PORTLAND, OR – In a recent study, Portland VAMC researchers found that, in short-term trials, dalfampridine extended release (ER) improves walking in veterans with multiple sclerosis (MS). In the study, which was published recently in Multiple Sclerosis Journal, the authors noted that the tolerability and effects of dalfampridine-ER in clinical practice had not previously been reported. For the study, all MS patients at the Portland VAMC prescribed dalfampridine-ER over one year completed the Timed 25-Foot Walk (T25FW), Multiple Sclerosis Walking Scale-12 (MSWS-12), Two-Minute Timed Walk (2MTW) and Community Integration Questionnaire (CIQ) at baseline and follow-up clinic visits. Ongoing use and measures were then analyzed.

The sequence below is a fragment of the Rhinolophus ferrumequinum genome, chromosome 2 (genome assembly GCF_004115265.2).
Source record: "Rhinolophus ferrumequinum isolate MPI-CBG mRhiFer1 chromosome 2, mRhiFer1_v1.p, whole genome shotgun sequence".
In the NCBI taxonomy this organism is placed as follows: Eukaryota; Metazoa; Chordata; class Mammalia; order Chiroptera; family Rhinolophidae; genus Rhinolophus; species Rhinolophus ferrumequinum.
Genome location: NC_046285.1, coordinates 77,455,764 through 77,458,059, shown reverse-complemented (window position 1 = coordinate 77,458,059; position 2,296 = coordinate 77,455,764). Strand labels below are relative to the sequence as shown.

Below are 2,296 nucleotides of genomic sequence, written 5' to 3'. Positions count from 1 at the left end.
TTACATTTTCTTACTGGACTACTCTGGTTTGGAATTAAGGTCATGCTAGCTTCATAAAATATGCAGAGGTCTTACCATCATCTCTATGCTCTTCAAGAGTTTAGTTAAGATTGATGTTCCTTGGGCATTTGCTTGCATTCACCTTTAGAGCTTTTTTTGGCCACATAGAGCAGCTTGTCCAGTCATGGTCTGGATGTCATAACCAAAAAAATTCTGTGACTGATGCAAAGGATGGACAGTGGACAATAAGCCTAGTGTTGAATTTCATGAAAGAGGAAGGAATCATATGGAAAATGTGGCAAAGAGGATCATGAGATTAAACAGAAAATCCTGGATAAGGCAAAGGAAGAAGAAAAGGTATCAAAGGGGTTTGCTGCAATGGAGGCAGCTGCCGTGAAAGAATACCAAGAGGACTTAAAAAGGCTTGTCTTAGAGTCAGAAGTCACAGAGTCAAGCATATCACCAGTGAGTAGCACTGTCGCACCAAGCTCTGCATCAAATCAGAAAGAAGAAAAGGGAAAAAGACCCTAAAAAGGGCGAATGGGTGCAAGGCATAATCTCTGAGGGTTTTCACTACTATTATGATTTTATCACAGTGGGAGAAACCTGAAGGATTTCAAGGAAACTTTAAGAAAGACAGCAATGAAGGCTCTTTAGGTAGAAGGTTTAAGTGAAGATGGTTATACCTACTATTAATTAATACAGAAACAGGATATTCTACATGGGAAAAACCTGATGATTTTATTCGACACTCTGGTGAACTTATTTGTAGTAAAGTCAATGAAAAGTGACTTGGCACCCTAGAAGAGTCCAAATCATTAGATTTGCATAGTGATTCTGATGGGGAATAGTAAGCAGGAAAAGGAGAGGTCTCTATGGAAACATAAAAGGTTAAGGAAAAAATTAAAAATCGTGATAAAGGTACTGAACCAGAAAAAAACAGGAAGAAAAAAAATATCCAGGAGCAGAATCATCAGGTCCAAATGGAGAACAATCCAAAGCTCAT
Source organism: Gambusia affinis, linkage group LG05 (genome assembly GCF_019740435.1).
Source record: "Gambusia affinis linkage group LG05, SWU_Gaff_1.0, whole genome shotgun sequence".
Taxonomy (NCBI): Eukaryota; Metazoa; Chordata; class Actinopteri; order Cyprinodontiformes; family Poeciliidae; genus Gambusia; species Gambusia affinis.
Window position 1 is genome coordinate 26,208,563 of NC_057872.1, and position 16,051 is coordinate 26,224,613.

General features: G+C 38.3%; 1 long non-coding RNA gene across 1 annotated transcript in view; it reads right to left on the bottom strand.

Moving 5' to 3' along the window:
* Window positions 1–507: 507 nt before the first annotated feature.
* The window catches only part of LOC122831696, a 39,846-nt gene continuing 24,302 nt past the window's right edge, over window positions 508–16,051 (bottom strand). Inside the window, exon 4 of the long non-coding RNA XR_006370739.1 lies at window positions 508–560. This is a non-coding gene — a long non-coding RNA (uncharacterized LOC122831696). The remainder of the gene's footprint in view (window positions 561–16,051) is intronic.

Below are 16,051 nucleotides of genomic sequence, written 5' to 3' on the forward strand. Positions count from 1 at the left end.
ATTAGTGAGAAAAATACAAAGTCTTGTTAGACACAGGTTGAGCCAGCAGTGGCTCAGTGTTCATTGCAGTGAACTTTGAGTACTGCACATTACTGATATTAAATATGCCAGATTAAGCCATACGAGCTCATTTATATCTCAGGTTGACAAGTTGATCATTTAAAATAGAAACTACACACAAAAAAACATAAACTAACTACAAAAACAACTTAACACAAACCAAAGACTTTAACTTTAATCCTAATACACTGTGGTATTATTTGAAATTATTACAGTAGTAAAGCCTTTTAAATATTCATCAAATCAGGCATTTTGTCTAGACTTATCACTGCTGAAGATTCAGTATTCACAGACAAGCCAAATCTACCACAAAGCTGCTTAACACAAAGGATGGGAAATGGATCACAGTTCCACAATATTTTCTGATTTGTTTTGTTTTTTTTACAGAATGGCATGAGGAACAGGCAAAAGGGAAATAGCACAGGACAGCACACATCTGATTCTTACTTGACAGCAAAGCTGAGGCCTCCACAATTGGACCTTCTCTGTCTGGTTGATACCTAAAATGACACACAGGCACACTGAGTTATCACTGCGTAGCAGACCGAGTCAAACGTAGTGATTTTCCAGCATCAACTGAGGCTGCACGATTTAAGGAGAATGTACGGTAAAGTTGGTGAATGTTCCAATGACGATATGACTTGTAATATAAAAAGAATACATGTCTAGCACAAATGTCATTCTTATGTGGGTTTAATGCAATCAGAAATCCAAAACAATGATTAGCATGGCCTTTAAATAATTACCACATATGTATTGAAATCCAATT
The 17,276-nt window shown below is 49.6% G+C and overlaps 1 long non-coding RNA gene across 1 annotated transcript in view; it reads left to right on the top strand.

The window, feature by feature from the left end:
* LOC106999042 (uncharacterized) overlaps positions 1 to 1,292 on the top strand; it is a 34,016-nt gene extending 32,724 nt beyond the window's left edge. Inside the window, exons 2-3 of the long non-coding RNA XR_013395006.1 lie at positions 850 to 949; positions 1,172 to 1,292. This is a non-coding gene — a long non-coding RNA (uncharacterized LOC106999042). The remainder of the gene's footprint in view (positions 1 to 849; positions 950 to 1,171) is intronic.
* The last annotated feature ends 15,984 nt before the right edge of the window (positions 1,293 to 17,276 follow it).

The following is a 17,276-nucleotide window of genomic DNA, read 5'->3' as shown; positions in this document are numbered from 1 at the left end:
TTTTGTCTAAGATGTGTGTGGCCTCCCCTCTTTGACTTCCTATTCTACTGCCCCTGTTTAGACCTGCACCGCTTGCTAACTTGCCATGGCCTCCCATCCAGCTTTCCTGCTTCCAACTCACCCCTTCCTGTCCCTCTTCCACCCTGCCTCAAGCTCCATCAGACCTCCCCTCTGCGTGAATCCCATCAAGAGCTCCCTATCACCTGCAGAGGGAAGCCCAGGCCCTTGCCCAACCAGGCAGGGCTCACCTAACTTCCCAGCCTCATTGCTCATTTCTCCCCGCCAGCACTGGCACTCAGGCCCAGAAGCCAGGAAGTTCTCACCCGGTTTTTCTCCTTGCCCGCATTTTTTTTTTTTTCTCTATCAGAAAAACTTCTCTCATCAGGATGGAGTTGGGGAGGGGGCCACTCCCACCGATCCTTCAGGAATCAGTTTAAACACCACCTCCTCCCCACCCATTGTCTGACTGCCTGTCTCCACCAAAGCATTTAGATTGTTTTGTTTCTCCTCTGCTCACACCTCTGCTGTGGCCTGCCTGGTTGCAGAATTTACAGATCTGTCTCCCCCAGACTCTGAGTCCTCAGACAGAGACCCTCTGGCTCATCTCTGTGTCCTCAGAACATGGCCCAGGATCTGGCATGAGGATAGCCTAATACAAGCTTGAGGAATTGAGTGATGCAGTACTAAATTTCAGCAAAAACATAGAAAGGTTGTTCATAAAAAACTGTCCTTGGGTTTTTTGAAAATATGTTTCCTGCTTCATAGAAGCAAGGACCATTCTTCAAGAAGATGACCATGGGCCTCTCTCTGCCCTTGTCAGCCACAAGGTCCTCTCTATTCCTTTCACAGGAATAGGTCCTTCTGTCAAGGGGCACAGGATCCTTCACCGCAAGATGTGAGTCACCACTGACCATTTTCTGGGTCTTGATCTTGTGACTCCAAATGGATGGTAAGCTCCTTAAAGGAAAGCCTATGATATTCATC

More

http://www.usmedicine.com/2014-issues/dalfampridine-er-improves-walking-in-veterans-with-ms/

BREAST CANCER CLINICAL CONSULT

In-House Breast-Conserving Surgery Lower in VHA Facilities

TAMPA, FL – Looking just at procedures performed in-house, rates of breast-conserving surgery (BCS) are much lower at the VHA than in the private sector, according to a new study led by researchers from the James A. Haley Veterans’ Hospital in Tampa. Rates were more similar, however, when procedures performed by an outside facility but purchased by the VHA were taken into account, according to the study. The authors, noting that previous non-state-adjusted research found a lower use of BCS for breast cancer at VHA facilities, called for further exploration and prospective analyses to examine their findings.
More

http://www.usmedicine.com/agencies/department-of-defense-dod/in-house-breast-conserving-surgery-lower-in-vha-facilities/

Brenda L. Mooney

Editorial Director, U.S. Medicine

mooney@usmedicine.com

39 York Street

Lambertville, NJ  08530